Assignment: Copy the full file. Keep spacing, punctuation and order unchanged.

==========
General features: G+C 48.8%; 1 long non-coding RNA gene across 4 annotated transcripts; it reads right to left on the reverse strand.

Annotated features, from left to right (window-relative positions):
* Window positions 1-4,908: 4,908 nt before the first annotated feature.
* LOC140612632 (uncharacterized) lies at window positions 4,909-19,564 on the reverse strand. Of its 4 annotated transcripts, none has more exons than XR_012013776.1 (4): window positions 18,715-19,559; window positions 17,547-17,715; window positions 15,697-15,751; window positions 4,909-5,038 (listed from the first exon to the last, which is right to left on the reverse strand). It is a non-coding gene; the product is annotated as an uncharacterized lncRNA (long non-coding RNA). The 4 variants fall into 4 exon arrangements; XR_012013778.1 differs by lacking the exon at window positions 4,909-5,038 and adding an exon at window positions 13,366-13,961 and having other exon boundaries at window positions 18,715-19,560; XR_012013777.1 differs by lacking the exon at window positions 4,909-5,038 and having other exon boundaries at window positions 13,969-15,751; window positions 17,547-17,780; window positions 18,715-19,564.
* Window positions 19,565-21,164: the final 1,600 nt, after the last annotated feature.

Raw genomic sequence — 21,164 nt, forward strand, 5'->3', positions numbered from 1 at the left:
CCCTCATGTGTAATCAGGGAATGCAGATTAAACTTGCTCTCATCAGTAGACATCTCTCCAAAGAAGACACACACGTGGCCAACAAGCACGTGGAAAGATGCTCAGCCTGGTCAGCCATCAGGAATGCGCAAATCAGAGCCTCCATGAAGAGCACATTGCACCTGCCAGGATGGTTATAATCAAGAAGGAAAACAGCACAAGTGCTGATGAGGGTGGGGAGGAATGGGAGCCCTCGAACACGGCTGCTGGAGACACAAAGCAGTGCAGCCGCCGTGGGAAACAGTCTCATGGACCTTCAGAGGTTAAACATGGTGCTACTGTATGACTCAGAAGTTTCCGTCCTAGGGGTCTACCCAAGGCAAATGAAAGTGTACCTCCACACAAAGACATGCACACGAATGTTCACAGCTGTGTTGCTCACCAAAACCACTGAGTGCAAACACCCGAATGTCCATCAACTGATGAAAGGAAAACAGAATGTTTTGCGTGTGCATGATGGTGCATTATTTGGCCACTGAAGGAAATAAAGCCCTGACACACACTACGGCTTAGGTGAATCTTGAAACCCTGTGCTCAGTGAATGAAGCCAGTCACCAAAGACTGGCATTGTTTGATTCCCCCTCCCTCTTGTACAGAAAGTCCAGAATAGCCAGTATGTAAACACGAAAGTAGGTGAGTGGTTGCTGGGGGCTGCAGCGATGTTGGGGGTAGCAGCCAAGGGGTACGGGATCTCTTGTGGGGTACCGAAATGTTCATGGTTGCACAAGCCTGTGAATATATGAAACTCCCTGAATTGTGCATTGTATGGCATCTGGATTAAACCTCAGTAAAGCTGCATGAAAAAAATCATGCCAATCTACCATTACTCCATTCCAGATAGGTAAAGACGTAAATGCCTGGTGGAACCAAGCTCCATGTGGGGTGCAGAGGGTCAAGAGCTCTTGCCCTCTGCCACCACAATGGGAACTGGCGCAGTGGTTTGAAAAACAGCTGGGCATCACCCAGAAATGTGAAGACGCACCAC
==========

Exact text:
General features: G+C 48.8%; 1 long non-coding RNA gene across 4 annotated transcripts; it reads right to left on the reverse strand.

Annotated features, from left to right (window-relative positions):
* Window positions 1-4,908: 4,908 nt before the first annotated feature.
* LOC140612632 (uncharacterized) lies at window positions 4,909-19,564 on the reverse strand. Of its 4 annotated transcripts, none has more exons than XR_012013776.1 (4): window positions 18,715-19,559; window positions 17,547-17,715; window positions 15,697-15,751; window positions 4,909-5,038 (listed from the first exon to the last, which is right to left on the reverse strand). It is a non-coding gene; the product is annotated as an uncharacterized lncRNA (long non-coding RNA). The 4 variants fall into 4 exon arrangements; XR_012013778.1 differs by lacking the exon at window positions 4,909-5,038 and adding an exon at window positions 13,366-13,961 and having other exon boundaries at window positions 18,715-19,560; XR_012013777.1 differs by lacking the exon at window positions 4,909-5,038 and having other exon boundaries at window positions 13,969-15,751; window positions 17,547-17,780; window positions 18,715-19,564.
* Window positions 19,565-21,164: the final 1,600 nt, after the last annotated feature.

Raw genomic sequence — 21,164 nt, forward strand, 5'->3', positions numbered from 1 at the left:
CCCTCATGTGTAATCAGGGAATGCAGATTAAACTTGCTCTCATCAGTAGACATCTCTCCAAAGAAGACACACACGTGGCCAACAAGCACGTGGAAAGATGCTCAGCCTGGTCAGCCATCAGGAATGCGCAAATCAGAGCCTCCATGAAGAGCACATTGCACCTGCCAGGATGGTTATAATCAAGAAGGAAAACAGCACAAGTGCTGATGAGGGTGGGGAGGAATGGGAGCCCTCGAACACGGCTGCTGGAGACACAAAGCAGTGCAGCCGCCGTGGGAAACAGTCTCATGGACCTTCAGAGGTTAAACATGGTGCTACTGTATGACTCAGAAGTTTCCGTCCTAGGGGTCTACCCAAGGCAAATGAAAGTGTACCTCCACACAAAGACATGCACACGAATGTTCACAGCTGTGTTGCTCACCAAAACCACTGAGTGCAAACACCCGAATGTCCATCAACTGATGAAAGGAAAACAGAATGTTTTGCGTGTGCATGATGGTGCATTATTTGGCCACTGAAGGAAATAAAGCCCTGACACACACTACGGCTTAGGTGAATCTTGAAACCCTGTGCTCAGTGAATGAAGCCAGTCACCAAAGACTGGCATTGTTTGATTCCCCCTCCCTCTTGTACAGAAAGTCCAGAATAGCCAGTATGTAAACACGAAAGTAGGTGAGTGGTTGCTGGGGGCTGCAGCGATGTTGGGGGTAGCAGCCAAGGGGTACGGGATCTCTTGTGGGGTACCGAAATGTTCATGGTTGCACAAGCCTGTGAATATATGAAACTCCCTGAATTGTGCATTGTATGGCATCTGGATTAAACCTCAGTAAAGCTGCATGAAAAAAATCATGCCAATCTACCATTACTCCATTCCAGATAGGTAAAGACGTAAATGCCTGGTGGAACCAAGCTCCATGTGGGGTGCAGAGGGTCAAGAGCTCTTGCCCTCTGCCACCACAATGGGAACTGGCGCAGTGGTTTGAAAAACAGCTGGGCATCACCCAGAAATGTGAAGACGCACCAC